With the failure to institute cap and trade in the US, the Obama administration has announced a "Plan B," passed by executive order, that strengthens the EPA regulation over greenhouse gasses. To quote the article:
The first step tightens rules for existing facilities planning any expansion that would increase emissions. Then, starting in July, the rules will be extended to include newly constructed facilities.Although the EPA regulations are national, Texas has announced that the state will refuse to meet the federal guidelines. Baird offers the excuse that because of this refusal, this makes the US regulations "not national."
The EPA says its regulations target operations that produce nearly 70 per cent of U.S. greenhouse gas emissions from stationary sources.
The agency estimates the more stringent rules will require first-time permits for about 550 sources between 2011 and 2013. It also expects an additional 900 permits for new and modified projects each year.
Frankly, this position is absurd. It is the equivalent to suggesting that because Alberta has argued with, and been in contravention of, aspects of our national healthcare program, that this invalidates Medicare. It was not true in the case of Medicare, and it certainly isn't true in the case of the new EPA regulations.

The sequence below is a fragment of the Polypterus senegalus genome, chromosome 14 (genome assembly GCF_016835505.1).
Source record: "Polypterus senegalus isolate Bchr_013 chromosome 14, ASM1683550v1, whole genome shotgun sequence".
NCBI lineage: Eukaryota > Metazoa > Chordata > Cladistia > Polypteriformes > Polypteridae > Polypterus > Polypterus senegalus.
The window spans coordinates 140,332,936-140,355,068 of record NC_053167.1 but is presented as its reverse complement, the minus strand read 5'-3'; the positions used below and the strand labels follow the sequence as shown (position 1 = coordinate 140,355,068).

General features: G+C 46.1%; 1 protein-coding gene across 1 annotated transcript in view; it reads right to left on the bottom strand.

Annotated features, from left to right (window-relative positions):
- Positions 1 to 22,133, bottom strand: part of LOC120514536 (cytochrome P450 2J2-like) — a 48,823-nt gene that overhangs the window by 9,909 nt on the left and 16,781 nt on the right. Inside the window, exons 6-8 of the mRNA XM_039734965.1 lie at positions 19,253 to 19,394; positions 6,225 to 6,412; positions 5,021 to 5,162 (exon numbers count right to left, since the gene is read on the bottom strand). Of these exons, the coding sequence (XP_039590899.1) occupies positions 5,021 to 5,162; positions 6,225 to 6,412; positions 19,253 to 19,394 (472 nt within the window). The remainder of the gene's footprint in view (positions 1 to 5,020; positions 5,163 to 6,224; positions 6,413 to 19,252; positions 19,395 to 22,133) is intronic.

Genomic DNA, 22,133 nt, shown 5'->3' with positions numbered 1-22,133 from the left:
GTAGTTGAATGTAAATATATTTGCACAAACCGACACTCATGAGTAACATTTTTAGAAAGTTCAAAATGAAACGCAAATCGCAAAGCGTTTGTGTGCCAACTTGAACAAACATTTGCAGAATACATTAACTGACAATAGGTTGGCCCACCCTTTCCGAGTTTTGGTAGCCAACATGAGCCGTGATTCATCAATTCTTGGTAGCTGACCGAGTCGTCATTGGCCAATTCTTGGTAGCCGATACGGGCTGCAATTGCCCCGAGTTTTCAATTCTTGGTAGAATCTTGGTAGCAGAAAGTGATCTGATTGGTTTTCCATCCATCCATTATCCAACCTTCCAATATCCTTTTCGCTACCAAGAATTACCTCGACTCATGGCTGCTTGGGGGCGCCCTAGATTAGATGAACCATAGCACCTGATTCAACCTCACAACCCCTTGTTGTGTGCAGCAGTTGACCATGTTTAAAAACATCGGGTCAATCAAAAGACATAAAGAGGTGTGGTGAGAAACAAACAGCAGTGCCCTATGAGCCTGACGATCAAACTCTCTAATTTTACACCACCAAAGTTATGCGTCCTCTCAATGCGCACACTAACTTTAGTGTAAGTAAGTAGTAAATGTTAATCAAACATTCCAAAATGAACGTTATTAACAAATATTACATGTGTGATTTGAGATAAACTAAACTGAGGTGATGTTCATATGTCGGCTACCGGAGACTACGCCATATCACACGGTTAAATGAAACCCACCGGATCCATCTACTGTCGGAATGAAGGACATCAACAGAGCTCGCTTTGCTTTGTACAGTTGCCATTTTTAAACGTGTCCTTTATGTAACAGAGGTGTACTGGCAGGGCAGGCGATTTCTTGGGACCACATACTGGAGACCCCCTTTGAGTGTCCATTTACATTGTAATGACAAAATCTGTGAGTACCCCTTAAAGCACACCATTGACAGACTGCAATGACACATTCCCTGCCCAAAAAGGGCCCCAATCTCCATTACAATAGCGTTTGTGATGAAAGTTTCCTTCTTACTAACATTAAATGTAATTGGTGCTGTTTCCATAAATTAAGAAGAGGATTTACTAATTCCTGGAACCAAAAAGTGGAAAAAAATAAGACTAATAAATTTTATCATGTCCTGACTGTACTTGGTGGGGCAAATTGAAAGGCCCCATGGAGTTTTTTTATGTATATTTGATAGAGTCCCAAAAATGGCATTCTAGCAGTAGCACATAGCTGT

The Conservative Party has been relying on the American Republicans tactics of lies, denial, and fear to keep any meaningful change in American policy on GHGs from being enacted. With the strengthening of EPA regulation by the White House, this claim that "when the Americans do something, we'll do something" has been rendered moot. The Americans have done something-- and, importantly, something that could make a difference here in Canada. They have targeted GHG emissions from stationary sources. In Canada, that means only one thing; the Alberta tar sands projects.
If the Conservatives were to actually harmonize Canadian environmental regulation with the US, this would force greater efficiencies on the tar sands projects, possibly restricting their (currently a cancer-like unrestrained) growth. It would do nothing to address the appalling waste handling in the tar sands, nor would it do anything to deal with tailpipe emissions (a 1970s problem addressed by a Conservative proposal to harmonize Canadian regulation with American earlier this year).
The Conservative Party under Stephen Harper has made it abundantly clear that they will not, under any circumstances, do anything that might slow the exploitation of the tar sands, or that would impose any kind of regulation on them. This does, from their point of view, make sense; any regulation of the tar sands would raise, in Alberta, the spectre of the hated National Energy Program. Which, of course, would mean political suicide for the Tories in Oilberta. The Tories have recognized that opposing corporate interests, particularly in the oil patch, particularly in Alberta, is a non-starter. This despite the fact that most Albertans couldn't have told you what the NEP was about in the '70s, never mind now.
In our current irony-impaired environment, Baird made his comments while preparing to attend the United Nations Climate Change Conference that begins this week in Cancun, Mexico.